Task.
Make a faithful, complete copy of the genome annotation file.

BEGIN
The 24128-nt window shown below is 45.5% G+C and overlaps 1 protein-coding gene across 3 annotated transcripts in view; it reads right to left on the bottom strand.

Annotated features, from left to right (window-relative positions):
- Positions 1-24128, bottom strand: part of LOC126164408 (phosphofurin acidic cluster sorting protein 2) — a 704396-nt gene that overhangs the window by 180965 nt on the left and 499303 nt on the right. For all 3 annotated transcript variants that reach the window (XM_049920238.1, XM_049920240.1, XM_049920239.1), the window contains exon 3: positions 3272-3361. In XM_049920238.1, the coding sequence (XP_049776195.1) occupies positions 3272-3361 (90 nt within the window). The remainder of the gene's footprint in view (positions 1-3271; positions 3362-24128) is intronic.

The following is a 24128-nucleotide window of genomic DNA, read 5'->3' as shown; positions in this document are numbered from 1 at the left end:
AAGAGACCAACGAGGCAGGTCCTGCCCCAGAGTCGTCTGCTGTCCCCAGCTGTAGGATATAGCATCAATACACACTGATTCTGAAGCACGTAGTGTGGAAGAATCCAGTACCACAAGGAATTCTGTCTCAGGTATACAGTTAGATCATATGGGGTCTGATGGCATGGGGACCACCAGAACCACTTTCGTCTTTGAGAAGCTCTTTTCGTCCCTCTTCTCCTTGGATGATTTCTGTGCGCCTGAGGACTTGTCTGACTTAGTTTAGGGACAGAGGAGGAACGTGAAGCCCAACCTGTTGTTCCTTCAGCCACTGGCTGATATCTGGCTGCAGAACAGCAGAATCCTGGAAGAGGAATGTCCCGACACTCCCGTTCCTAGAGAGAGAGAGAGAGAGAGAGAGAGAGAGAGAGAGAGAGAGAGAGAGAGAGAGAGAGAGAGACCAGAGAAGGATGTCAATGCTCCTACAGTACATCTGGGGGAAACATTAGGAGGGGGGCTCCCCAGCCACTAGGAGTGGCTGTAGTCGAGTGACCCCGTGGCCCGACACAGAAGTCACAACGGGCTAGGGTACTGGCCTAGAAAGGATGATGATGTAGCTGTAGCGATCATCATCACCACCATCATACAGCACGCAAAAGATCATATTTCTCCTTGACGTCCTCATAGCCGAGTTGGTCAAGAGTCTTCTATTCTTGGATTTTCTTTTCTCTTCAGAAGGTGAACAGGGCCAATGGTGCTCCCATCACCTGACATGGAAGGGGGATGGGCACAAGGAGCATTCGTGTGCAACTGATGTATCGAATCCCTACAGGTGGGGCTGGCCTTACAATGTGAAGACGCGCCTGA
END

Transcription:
The 24128-nt window shown below is 45.5% G+C and overlaps 1 protein-coding gene across 3 annotated transcripts in view; it reads right to left on the bottom strand.

Annotated features, from left to right (window-relative positions):
- Positions 1-24128, bottom strand: part of LOC126164408 (phosphofurin acidic cluster sorting protein 2) — a 704396-nt gene that overhangs the window by 180965 nt on the left and 499303 nt on the right. For all 3 annotated transcript variants that reach the window (XM_049920238.1, XM_049920240.1, XM_049920239.1), the window contains exon 3: positions 3272-3361. In XM_049920238.1, the coding sequence (XP_049776195.1) occupies positions 3272-3361 (90 nt within the window). The remainder of the gene's footprint in view (positions 1-3271; positions 3362-24128) is intronic.

The following is a 24128-nucleotide window of genomic DNA, read 5'->3' as shown; positions in this document are numbered from 1 at the left end:
AAGAGACCAACGAGGCAGGTCCTGCCCCAGAGTCGTCTGCTGTCCCCAGCTGTAGGATATAGCATCAATACACACTGATTCTGAAGCACGTAGTGTGGAAGAATCCAGTACCACAAGGAATTCTGTCTCAGGTATACAGTTAGATCATATGGGGTCTGATGGCATGGGGACCACCAGAACCACTTTCGTCTTTGAGAAGCTCTTTTCGTCCCTCTTCTCCTTGGATGATTTCTGTGCGCCTGAGGACTTGTCTGACTTAGTTTAGGGACAGAGGAGGAACGTGAAGCCCAACCTGTTGTTCCTTCAGCCACTGGCTGATATCTGGCTGCAGAACAGCAGAATCCTGGAAGAGGAATGTCCCGACACTCCCGTTCCTAGAGAGAGAGAGAGAGAGAGAGAGAGAGAGAGAGAGAGAGAGAGAGAGAGAGAGAGAGAGAGACCAGAGAAGGATGTCAATGCTCCTACAGTACATCTGGGGGAAACATTAGGAGGGGGGCTCCCCAGCCACTAGGAGTGGCTGTAGTCGAGTGACCCCGTGGCCCGACACAGAAGTCACAACGGGCTAGGGTACTGGCCTAGAAAGGATGATGATGTAGCTGTAGCGATCATCATCACCACCATCATACAGCACGCAAAAGATCATATTTCTCCTTGACGTCCTCATAGCCGAGTTGGTCAAGAGTCTTCTATTCTTGGATTTTCTTTTCTCTTCAGAAGGTGAACAGGGCCAATGGTGCTCCCATCACCTGACATGGAAGGGGGATGGGCACAAGGAGCATTCGTGTGCAACTGATGTATCGAATCCCTACAGGTGGGGCTGGCCTTACAATGTGAAGACGCGCCTGA